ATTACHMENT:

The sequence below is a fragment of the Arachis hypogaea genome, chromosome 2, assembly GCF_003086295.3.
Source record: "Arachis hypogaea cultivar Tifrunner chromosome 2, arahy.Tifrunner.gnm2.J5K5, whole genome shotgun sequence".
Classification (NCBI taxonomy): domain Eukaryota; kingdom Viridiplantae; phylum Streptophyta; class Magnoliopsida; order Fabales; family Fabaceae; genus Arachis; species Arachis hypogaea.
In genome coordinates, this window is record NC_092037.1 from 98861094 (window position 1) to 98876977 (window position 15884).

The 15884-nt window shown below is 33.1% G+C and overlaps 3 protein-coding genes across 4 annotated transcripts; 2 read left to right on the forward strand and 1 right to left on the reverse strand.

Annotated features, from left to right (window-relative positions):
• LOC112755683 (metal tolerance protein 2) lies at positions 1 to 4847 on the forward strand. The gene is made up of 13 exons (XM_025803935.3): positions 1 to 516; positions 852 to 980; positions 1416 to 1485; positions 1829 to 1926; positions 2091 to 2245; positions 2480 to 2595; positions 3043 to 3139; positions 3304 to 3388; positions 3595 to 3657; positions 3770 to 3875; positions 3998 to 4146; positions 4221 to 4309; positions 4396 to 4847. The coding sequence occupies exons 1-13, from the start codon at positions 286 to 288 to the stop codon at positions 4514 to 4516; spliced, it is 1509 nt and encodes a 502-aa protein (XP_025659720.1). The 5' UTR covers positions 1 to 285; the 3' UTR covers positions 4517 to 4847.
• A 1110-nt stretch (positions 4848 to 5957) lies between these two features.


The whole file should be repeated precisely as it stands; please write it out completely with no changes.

The sequence below is a fragment of the Arachis hypogaea genome, chromosome 2, assembly GCF_003086295.3.
Source record: "Arachis hypogaea cultivar Tifrunner chromosome 2, arahy.Tifrunner.gnm2.J5K5, whole genome shotgun sequence".
Classification (NCBI taxonomy): domain Eukaryota; kingdom Viridiplantae; phylum Streptophyta; class Magnoliopsida; order Fabales; family Fabaceae; genus Arachis; species Arachis hypogaea.
In genome coordinates, this window is record NC_092037.1 from 98861094 (window position 1) to 98876977 (window position 15884).

The 15884-nt window shown below is 33.1% G+C and overlaps 3 protein-coding genes across 4 annotated transcripts; 2 read left to right on the forward strand and 1 right to left on the reverse strand.

Annotated features, from left to right (window-relative positions):
• LOC112755683 (metal tolerance protein 2) lies at positions 1 to 4847 on the forward strand. The gene is made up of 13 exons (XM_025803935.3): positions 1 to 516; positions 852 to 980; positions 1416 to 1485; positions 1829 to 1926; positions 2091 to 2245; positions 2480 to 2595; positions 3043 to 3139; positions 3304 to 3388; positions 3595 to 3657; positions 3770 to 3875; positions 3998 to 4146; positions 4221 to 4309; positions 4396 to 4847. The coding sequence occupies exons 1-13, from the start codon at positions 286 to 288 to the stop codon at positions 4514 to 4516; spliced, it is 1509 nt and encodes a 502-aa protein (XP_025659720.1). The 5' UTR covers positions 1 to 285; the 3' UTR covers positions 4517 to 4847.
• A 1110-nt stretch (positions 4848 to 5957) lies between these two features.